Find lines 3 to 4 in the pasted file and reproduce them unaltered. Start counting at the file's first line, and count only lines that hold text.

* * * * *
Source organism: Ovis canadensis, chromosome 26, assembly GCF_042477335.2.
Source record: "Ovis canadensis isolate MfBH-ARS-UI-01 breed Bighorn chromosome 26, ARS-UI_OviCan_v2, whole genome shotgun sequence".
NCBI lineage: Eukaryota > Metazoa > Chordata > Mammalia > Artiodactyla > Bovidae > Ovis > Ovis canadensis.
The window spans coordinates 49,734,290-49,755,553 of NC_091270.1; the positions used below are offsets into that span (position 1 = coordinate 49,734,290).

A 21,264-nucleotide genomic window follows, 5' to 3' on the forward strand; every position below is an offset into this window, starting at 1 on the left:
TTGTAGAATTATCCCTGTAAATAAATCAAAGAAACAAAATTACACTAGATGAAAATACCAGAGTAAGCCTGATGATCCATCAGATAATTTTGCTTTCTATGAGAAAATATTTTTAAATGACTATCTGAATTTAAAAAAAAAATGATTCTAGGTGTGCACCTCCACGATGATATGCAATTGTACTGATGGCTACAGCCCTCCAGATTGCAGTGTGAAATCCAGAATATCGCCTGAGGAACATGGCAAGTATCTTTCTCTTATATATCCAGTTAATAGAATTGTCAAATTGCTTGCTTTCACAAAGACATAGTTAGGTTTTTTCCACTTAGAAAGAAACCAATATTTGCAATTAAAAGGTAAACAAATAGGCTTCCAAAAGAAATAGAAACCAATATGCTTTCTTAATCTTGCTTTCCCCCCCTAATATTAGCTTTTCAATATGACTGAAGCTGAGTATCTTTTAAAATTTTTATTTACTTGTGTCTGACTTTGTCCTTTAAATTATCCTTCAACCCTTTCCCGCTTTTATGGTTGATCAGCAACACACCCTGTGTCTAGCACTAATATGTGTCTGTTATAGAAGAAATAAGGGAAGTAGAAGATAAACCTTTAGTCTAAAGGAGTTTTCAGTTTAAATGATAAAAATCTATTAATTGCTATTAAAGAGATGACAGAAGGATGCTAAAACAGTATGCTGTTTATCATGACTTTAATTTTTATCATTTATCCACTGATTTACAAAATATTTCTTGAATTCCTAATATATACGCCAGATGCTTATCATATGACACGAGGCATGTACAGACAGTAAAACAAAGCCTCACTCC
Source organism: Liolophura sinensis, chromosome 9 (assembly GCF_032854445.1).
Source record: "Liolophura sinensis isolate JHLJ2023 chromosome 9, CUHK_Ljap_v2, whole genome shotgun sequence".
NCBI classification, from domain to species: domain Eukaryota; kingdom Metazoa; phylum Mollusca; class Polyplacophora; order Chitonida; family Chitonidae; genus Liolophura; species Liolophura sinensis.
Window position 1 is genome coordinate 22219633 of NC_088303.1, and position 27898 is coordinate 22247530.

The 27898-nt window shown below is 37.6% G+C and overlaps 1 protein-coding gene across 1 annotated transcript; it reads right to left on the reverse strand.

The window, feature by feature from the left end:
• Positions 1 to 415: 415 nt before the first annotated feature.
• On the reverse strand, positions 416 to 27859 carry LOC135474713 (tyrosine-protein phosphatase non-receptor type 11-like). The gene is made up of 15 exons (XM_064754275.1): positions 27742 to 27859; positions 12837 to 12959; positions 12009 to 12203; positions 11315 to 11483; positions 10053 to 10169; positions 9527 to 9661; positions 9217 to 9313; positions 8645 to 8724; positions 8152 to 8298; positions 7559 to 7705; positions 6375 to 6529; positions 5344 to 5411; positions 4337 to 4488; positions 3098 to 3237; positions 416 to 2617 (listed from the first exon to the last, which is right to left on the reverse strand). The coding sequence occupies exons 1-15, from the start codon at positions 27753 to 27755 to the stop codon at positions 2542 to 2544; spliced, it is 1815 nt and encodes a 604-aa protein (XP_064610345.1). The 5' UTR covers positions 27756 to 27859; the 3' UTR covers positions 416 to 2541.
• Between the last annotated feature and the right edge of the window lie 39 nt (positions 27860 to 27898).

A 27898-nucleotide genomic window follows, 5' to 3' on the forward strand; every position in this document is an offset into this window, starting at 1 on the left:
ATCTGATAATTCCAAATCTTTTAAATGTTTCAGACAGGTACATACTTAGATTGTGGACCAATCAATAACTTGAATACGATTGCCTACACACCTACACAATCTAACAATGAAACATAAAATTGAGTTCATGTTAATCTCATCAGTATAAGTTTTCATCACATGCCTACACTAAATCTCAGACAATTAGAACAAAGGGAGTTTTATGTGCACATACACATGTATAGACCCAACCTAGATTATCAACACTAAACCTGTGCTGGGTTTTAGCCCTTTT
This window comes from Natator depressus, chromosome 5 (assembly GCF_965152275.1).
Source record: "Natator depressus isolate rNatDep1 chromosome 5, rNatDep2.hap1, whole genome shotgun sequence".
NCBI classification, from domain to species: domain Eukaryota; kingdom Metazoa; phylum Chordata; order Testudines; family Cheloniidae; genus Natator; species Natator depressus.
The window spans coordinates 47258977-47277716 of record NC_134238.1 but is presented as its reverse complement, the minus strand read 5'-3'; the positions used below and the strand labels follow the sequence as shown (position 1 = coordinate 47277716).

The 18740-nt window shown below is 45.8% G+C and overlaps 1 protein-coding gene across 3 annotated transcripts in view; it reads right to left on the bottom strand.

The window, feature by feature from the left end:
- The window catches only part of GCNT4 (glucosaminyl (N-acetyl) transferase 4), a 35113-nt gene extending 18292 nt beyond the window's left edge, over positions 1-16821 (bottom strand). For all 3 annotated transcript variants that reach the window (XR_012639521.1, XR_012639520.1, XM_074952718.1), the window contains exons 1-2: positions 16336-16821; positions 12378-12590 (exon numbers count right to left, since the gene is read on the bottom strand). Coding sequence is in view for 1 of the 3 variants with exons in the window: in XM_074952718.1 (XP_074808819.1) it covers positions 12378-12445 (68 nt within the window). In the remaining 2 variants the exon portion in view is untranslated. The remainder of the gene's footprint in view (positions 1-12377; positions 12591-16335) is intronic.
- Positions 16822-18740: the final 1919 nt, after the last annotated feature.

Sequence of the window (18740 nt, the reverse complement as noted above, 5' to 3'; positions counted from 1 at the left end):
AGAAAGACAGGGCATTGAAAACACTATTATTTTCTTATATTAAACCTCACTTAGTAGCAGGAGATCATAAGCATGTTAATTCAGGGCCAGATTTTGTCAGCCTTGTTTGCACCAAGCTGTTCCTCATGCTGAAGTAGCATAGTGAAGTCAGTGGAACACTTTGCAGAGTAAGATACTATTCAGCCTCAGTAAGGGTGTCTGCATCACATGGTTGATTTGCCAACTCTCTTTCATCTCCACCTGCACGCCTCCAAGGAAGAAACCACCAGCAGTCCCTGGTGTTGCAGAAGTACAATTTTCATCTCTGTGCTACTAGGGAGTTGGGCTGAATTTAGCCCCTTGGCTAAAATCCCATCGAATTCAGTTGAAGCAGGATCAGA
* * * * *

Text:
NCBI lineage: Eukaryota > Metazoa > Chordata > Mammalia > Artiodactyla > Bovidae > Ovis > Ovis canadensis.
The window spans coordinates 49,734,290-49,755,553 of NC_091270.1; the positions used below are offsets into that span (position 1 = coordinate 49,734,290).